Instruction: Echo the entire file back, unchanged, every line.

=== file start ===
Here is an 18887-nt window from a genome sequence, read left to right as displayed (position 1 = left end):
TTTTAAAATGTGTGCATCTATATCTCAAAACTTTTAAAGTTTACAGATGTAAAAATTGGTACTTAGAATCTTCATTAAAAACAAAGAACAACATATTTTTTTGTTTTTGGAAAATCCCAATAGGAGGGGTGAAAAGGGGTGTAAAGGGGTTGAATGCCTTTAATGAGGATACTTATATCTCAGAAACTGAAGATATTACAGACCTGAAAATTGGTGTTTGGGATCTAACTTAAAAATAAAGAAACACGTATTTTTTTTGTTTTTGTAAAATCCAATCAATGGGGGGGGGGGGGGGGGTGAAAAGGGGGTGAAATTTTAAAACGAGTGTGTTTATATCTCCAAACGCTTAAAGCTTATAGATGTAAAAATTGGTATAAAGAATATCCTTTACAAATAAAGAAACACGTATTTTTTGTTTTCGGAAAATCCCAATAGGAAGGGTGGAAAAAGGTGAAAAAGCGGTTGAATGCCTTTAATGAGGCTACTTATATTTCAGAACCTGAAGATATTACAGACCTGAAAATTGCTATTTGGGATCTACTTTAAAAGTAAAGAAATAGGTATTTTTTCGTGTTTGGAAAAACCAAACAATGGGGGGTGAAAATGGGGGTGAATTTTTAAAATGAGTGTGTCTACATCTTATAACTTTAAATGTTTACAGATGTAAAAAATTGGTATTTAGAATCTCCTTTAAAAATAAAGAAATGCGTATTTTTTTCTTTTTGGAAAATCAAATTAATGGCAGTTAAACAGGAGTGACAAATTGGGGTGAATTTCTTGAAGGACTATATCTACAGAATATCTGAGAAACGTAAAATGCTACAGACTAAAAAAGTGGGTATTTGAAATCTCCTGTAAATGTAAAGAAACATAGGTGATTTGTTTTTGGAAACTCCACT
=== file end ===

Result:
Here is an 18887-nt window from a genome sequence, read left to right as displayed (position 1 = left end):
TTTTAAAATGTGTGCATCTATATCTCAAAACTTTTAAAGTTTACAGATGTAAAAATTGGTACTTAGAATCTTCATTAAAAACAAAGAACAACATATTTTTTTGTTTTTGGAAAATCCCAATAGGAGGGGTGAAAAGGGGTGTAAAGGGGTTGAATGCCTTTAATGAGGATACTTATATCTCAGAAACTGAAGATATTACAGACCTGAAAATTGGTGTTTGGGATCTAACTTAAAAATAAAGAAACACGTATTTTTTTTGTTTTTGTAAAATCCAATCAATGGGGGGGGGGGGGGGGGTGAAAAGGGGGTGAAATTTTAAAACGAGTGTGTTTATATCTCCAAACGCTTAAAGCTTATAGATGTAAAAATTGGTATAAAGAATATCCTTTACAAATAAAGAAACACGTATTTTTTGTTTTCGGAAAATCCCAATAGGAAGGGTGGAAAAAGGTGAAAAAGCGGTTGAATGCCTTTAATGAGGCTACTTATATTTCAGAACCTGAAGATATTACAGACCTGAAAATTGCTATTTGGGATCTACTTTAAAAGTAAAGAAATAGGTATTTTTTCGTGTTTGGAAAAACCAAACAATGGGGGGTGAAAATGGGGGTGAATTTTTAAAATGAGTGTGTCTACATCTTATAACTTTAAATGTTTACAGATGTAAAAAATTGGTATTTAGAATCTCCTTTAAAAATAAAGAAATGCGTATTTTTTTCTTTTTGGAAAATCAAATTAATGGCAGTTAAACAGGAGTGACAAATTGGGGTGAATTTCTTGAAGGACTATATCTACAGAATATCTGAGAAACGTAAAATGCTACAGACTAAAAAAGTGGGTATTTGAAATCTCCTGTAAATGTAAAGAAACATAGGTGATTTGTTTTTGGAAACTCCACT